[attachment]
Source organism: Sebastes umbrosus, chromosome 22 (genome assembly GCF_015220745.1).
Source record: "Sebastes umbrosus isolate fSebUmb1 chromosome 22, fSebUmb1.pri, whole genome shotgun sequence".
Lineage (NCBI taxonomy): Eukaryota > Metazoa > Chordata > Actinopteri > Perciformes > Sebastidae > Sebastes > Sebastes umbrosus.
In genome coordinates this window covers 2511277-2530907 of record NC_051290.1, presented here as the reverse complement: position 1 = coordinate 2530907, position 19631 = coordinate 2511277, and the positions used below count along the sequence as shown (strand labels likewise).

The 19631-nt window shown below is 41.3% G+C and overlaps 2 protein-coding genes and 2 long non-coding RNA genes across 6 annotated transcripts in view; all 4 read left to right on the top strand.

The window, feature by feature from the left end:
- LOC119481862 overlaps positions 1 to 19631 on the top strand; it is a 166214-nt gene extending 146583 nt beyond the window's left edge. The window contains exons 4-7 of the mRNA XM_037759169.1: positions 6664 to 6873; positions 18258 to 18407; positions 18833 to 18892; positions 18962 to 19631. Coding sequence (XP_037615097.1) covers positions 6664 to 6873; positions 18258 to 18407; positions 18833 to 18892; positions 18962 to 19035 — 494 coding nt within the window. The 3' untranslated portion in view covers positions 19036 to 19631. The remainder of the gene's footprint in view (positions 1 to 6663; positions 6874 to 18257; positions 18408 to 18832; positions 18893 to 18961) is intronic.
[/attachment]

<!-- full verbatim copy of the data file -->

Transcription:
Source organism: Sebastes umbrosus, chromosome 22 (genome assembly GCF_015220745.1).
Source record: "Sebastes umbrosus isolate fSebUmb1 chromosome 22, fSebUmb1.pri, whole genome shotgun sequence".
Lineage (NCBI taxonomy): Eukaryota > Metazoa > Chordata > Actinopteri > Perciformes > Sebastidae > Sebastes > Sebastes umbrosus.
In genome coordinates this window covers 2511277-2530907 of record NC_051290.1, presented here as the reverse complement: position 1 = coordinate 2530907, position 19631 = coordinate 2511277, and the positions used below count along the sequence as shown (strand labels likewise).

The 19631-nt window shown below is 41.3% G+C and overlaps 2 protein-coding genes and 2 long non-coding RNA genes across 6 annotated transcripts in view; all 4 read left to right on the top strand.

The window, feature by feature from the left end:
- LOC119481862 overlaps positions 1 to 19631 on the top strand; it is a 166214-nt gene extending 146583 nt beyond the window's left edge. The window contains exons 4-7 of the mRNA XM_037759169.1: positions 6664 to 6873; positions 18258 to 18407; positions 18833 to 18892; positions 18962 to 19631. Coding sequence (XP_037615097.1) covers positions 6664 to 6873; positions 18258 to 18407; positions 18833 to 18892; positions 18962 to 19035 — 494 coding nt within the window. The 3' untranslated portion in view covers positions 19036 to 19631. The remainder of the gene's footprint in view (positions 1 to 6663; positions 6874 to 18257; positions 18408 to 18832; positions 18893 to 18961) is intronic.